A tougher tire (fewer cuts, punctures): 2-ply or heavier construction. Heavier and 2-ply tires are typically more resistant to punctures and pinch flats, and can handle more of a beating over rough and sharp terrain. Their weight can make the bike feel more grounded on the trail, too.
A tire you can pack: Choose a ‘folding’ tire, typically made using flexible Kevlar or Aramid bead fibres
More comfortable ride: A wider tire
Your typical lightweight XC race tire:
- narrow width, low profile tread for reduced weight and drag. (Durability, tread life and grip is often reduced).
- dual or triple rubber compound technology (see Multi-Compound Tires’ below).
- small, often angular tread features, all with ramped leading edges for faster rolling. Siping on knobs.
- more closely spaced and ramped center tread that imitates a continuous center ridge for faster rolling.
What Features did you choose from the list?
Add the top 3 to 5 features you want the most, to your list and Hey Presto! Now you have a list of exactly what your new tire needs to be. Repeat steps 1-5 if you prefer a different tread front to rear.
5 Top Tire tips:
- Are you asking for a puncture? The more worn the tread is, the closer the carcass rides to the sharp stuff!
- Are you a Drag Queen? Generally, larger, square edged tread patterns drag more on the ground and through the air. Keep that in mind if your next race has a ten kilometer beach section that’s famous for its 30 knot headwind!
- Top-up Time: Do you need to top-up your tubeless sealant supplies?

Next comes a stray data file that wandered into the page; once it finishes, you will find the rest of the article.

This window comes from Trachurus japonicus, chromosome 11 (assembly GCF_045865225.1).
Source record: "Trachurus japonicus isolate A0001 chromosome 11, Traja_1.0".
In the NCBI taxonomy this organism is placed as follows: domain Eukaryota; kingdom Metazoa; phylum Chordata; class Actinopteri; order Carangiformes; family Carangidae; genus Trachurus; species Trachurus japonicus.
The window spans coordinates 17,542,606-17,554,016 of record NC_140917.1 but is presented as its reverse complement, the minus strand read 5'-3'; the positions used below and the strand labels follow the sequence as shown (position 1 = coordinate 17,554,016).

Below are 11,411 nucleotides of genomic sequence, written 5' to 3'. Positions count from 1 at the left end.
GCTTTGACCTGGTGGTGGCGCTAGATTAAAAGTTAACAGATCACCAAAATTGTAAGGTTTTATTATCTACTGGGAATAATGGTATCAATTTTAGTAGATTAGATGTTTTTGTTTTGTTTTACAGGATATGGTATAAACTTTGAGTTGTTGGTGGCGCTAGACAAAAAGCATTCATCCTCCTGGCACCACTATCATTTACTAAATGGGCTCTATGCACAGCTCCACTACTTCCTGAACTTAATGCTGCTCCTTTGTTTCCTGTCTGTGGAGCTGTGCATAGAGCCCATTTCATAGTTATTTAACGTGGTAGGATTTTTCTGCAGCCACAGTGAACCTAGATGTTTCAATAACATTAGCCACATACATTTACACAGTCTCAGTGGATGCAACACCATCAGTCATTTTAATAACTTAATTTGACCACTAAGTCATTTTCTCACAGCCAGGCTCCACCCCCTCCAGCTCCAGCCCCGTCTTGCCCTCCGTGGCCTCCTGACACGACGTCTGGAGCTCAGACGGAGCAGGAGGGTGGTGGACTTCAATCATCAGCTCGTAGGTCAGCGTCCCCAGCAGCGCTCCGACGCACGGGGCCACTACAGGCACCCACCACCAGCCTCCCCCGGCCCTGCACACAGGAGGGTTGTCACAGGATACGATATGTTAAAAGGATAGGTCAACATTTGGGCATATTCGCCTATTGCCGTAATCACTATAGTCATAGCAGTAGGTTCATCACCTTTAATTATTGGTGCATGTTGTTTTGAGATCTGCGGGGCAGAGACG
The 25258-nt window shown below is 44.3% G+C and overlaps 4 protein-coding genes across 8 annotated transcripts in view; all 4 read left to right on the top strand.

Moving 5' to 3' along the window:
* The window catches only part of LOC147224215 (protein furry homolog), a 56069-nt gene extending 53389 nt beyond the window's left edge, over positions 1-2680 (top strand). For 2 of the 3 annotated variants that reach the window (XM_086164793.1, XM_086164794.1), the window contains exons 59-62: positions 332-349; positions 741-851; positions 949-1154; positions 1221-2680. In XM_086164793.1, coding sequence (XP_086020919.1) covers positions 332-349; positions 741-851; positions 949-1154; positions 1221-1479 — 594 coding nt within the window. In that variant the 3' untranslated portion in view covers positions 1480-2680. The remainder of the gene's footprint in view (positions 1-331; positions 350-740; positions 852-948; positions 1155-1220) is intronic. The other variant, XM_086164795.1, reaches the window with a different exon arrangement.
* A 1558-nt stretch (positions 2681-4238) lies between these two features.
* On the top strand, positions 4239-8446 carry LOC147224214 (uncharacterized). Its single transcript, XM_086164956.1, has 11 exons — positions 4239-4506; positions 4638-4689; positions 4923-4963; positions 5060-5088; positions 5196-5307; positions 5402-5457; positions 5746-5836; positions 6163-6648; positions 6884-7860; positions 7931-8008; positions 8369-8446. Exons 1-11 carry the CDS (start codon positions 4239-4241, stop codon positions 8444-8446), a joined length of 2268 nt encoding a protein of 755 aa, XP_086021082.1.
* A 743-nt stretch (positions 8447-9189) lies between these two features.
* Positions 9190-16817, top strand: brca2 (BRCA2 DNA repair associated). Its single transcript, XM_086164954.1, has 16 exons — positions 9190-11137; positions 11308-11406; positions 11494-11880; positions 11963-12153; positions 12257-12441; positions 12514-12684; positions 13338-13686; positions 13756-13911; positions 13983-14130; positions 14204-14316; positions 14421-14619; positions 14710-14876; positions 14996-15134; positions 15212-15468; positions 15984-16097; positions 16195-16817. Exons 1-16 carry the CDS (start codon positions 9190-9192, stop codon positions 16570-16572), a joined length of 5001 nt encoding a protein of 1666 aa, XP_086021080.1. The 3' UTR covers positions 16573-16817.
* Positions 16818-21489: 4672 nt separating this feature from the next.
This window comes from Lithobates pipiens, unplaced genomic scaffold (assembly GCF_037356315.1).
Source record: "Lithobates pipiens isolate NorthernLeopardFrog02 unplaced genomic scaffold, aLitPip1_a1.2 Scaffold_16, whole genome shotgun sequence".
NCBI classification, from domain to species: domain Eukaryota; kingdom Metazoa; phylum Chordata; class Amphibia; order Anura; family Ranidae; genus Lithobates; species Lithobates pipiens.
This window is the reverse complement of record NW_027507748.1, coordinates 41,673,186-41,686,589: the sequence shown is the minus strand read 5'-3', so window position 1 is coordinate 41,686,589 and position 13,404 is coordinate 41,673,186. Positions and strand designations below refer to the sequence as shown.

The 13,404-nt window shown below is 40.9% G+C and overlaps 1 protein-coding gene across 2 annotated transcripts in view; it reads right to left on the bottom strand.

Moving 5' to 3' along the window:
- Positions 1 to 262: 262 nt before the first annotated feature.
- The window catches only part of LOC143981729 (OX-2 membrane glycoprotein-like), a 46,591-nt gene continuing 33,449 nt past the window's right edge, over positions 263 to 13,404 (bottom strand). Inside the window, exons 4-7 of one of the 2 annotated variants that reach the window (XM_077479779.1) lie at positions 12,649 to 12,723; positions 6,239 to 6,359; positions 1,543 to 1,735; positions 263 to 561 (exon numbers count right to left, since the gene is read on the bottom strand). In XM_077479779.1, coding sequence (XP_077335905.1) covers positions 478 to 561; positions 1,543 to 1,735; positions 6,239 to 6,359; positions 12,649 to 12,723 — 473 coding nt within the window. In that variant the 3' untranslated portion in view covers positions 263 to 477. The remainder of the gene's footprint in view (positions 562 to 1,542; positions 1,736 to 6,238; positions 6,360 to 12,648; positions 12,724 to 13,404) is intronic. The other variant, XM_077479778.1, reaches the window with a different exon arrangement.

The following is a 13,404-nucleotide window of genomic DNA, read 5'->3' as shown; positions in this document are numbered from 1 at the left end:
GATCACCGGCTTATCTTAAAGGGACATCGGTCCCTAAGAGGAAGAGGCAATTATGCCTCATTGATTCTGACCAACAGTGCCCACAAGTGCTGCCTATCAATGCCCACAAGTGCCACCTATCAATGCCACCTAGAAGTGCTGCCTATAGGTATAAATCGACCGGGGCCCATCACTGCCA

- Converting your rims to tubeless? You’ll need a Tubeless Conversion Kit.
- A half-worn tire is as good as dead! Like car tires, a bike tire’s typical performance life-span is in the first 25-30% of tread wear. After that, performance starts to go ‘downhill’ fast!
Glossary (Good to know stuff!):
Durometer Rating – the softness rating of the rubber compound.
50 and below is soft and sticky, but faster wearing. 60 is medium. 70 and above are the harder and longer lasting.
High Performance, Multi-Compound Tires
Double and triple compound tires seek to offer the best of both worlds, by providing a harder compound rubber in the center or underneath for faster rolling, and a softer compound shoulder tread for improved cornering grip. The triple compound of the Schwalbe Nobby Nic Evo makes it one of my favourite all-ground tires.
For Enduro, you might use a soft compound or dual compound tire on your race wheels for increased grip and performance, and ride a harder compound tire every other day so your wallet takes less of a beating.
Threads Per Inch (TPI)
Typically, tires with a higher TPI construction are of higher quality, and provide a more supple feel because they conform to the terrain better. Low TPI carcasses can feel stiff and less flexible. 120 is high, 60 is medium, 27 is low.
Sipes are small grooves in the tread. Adding sipes on knobs creates more tread edges, enhancing traction in most conditions.